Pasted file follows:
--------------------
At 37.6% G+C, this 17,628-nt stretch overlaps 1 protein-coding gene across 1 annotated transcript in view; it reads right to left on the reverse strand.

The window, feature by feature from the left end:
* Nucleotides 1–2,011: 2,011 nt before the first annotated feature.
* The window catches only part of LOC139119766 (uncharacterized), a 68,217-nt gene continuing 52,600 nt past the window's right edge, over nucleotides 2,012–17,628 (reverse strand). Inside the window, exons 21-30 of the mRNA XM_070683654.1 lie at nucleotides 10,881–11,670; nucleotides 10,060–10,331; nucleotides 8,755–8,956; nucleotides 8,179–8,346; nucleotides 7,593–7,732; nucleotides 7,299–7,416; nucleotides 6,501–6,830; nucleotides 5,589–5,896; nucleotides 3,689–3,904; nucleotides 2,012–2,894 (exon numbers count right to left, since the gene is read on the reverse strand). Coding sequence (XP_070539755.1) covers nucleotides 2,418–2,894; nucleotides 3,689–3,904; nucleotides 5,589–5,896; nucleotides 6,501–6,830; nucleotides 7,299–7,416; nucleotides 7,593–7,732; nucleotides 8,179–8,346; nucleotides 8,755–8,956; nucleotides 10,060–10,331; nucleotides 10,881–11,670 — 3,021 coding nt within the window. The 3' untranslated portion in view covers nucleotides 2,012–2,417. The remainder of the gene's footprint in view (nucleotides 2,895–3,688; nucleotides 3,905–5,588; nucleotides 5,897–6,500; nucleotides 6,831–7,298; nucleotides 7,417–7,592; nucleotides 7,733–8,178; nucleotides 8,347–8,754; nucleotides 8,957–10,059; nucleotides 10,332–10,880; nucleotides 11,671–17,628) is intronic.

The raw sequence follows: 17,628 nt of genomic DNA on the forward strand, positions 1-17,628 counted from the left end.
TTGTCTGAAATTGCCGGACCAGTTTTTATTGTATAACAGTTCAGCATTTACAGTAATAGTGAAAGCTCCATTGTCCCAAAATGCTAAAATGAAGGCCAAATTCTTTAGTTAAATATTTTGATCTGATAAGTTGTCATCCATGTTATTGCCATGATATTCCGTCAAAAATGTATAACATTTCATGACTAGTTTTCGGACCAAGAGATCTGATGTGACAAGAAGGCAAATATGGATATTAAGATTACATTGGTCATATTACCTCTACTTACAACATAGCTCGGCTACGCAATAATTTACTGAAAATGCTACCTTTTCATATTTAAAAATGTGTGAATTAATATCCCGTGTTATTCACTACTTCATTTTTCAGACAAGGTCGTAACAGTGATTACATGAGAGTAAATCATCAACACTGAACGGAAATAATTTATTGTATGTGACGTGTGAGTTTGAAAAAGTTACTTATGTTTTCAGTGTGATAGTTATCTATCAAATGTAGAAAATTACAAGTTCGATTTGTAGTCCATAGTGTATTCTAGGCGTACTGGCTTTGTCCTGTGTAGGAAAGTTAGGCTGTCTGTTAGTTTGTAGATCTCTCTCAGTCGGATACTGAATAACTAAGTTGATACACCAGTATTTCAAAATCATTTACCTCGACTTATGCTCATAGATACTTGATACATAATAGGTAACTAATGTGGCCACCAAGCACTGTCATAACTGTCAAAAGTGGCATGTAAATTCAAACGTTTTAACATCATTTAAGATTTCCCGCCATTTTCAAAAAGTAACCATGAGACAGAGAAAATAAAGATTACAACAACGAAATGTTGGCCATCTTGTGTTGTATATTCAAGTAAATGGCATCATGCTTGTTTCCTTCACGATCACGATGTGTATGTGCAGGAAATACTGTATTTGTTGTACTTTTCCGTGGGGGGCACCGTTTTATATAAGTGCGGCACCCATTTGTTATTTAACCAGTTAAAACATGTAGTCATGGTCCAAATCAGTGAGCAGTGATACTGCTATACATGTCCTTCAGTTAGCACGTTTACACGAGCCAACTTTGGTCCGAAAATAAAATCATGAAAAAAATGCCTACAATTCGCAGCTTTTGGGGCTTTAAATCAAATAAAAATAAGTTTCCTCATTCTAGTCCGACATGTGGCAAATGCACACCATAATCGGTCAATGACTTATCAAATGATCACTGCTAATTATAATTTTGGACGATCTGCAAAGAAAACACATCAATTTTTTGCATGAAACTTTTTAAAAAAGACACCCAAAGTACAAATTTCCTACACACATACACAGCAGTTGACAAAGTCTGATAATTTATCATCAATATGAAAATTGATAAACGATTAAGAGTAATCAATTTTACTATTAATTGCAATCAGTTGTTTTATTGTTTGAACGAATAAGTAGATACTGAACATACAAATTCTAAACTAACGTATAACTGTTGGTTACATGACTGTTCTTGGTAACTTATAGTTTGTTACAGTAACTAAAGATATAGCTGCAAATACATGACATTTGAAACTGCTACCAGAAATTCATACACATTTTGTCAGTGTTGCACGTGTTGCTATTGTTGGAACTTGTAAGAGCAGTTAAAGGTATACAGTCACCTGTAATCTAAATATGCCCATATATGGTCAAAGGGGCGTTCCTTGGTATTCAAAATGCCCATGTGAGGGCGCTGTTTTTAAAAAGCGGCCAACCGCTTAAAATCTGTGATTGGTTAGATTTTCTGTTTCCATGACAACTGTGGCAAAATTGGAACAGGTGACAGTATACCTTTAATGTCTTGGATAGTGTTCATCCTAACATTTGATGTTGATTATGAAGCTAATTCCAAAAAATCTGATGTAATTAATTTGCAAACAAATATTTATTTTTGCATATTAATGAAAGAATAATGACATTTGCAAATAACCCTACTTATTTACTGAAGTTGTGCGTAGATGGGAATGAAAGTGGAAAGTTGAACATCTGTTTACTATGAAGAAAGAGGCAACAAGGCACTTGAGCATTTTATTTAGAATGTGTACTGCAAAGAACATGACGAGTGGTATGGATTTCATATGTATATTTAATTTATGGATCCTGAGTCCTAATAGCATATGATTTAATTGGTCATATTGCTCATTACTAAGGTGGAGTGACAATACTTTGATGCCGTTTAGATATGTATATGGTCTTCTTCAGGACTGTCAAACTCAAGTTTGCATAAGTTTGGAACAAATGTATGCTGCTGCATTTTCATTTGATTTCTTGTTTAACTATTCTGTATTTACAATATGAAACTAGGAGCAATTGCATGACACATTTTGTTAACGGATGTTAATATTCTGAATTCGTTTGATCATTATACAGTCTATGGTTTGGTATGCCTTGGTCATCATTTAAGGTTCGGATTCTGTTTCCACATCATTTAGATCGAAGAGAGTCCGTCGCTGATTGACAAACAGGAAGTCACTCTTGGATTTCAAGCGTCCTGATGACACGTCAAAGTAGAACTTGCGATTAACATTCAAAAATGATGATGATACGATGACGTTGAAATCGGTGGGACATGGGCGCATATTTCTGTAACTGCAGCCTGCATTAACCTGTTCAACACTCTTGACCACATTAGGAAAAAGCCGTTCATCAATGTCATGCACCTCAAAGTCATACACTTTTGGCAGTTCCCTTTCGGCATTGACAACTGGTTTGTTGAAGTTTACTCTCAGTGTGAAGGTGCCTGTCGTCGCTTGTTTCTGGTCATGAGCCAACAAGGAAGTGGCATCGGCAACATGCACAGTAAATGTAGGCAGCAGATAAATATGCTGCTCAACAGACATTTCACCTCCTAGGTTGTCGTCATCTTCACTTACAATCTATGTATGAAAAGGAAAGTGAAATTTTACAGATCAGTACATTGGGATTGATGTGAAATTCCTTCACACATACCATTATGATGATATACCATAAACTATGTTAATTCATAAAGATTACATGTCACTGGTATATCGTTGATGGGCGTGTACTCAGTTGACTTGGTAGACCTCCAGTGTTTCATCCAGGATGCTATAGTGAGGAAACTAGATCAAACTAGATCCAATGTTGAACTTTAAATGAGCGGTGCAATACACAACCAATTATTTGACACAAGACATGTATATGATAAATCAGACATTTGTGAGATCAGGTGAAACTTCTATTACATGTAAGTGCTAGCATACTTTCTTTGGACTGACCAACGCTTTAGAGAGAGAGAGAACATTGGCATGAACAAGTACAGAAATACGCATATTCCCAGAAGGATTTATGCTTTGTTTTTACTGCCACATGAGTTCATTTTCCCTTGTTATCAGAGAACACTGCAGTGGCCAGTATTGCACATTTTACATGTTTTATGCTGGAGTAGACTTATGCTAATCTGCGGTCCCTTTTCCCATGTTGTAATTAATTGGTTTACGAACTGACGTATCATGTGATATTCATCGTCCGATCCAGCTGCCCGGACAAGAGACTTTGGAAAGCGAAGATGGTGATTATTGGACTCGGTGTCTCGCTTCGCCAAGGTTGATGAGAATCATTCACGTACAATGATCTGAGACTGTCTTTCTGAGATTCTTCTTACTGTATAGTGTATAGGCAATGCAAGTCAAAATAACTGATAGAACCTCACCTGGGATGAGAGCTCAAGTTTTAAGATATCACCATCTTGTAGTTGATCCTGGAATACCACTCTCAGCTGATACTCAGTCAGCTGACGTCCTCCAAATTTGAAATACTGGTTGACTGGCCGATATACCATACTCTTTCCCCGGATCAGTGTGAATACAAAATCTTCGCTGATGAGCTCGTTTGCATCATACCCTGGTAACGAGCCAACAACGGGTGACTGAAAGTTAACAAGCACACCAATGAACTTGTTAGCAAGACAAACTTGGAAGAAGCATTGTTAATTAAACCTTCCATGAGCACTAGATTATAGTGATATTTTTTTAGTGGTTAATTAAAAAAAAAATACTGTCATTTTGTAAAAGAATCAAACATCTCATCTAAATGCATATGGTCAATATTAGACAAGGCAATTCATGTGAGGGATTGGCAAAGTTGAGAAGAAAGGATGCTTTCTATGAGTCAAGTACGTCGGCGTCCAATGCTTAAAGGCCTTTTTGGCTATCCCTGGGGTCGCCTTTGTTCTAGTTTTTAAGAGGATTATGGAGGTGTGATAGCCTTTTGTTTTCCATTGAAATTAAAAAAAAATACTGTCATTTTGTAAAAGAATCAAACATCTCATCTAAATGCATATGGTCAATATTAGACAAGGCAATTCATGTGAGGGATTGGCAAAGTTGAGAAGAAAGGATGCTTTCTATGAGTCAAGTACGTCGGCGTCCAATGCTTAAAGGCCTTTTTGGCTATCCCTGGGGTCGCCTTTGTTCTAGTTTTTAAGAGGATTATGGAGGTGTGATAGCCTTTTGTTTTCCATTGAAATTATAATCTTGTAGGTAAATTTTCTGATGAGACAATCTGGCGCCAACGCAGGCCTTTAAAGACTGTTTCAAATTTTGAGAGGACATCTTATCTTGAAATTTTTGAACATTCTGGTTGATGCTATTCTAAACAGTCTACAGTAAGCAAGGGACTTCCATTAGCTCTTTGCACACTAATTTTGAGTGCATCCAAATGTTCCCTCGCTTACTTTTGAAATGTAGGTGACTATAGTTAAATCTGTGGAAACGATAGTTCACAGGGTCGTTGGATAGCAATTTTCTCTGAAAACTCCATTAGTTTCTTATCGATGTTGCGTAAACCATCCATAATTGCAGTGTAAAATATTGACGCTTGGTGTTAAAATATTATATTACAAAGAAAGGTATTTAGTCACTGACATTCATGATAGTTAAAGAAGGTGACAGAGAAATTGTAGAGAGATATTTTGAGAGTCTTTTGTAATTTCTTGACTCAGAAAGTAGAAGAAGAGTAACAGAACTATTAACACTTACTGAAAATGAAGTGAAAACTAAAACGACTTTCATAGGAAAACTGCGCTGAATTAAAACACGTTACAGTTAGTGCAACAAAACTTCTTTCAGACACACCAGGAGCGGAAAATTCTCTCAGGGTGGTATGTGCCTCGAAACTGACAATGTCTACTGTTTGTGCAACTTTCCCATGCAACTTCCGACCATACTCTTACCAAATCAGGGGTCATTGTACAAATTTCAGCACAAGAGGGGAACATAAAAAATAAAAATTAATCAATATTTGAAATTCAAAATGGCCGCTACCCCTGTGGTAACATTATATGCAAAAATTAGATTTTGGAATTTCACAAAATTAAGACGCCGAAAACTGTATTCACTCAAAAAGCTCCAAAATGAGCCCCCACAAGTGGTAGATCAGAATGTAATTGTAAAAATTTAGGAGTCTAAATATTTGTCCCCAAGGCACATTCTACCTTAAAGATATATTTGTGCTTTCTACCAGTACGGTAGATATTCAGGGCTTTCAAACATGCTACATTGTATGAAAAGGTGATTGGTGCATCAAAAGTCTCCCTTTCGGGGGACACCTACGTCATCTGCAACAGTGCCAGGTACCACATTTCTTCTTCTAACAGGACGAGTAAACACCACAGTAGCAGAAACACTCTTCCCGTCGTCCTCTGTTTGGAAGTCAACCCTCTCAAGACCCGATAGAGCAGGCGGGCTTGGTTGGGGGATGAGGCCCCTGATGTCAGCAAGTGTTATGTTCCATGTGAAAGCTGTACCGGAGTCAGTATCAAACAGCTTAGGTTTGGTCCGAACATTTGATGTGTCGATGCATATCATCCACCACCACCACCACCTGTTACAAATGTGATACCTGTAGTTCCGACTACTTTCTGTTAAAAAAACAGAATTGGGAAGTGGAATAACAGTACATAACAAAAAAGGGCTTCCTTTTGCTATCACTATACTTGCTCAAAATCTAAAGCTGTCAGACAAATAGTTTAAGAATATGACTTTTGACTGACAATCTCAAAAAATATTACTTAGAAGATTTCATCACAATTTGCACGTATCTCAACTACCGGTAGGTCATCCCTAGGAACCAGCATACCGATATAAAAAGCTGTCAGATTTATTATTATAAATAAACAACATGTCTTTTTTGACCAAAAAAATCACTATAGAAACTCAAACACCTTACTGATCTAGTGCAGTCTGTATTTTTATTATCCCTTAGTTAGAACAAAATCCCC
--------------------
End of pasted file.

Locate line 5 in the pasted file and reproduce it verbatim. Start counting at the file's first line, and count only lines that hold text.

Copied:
The raw sequence follows: 17,628 nt of genomic DNA on the forward strand, positions 1-17,628 counted from the left end.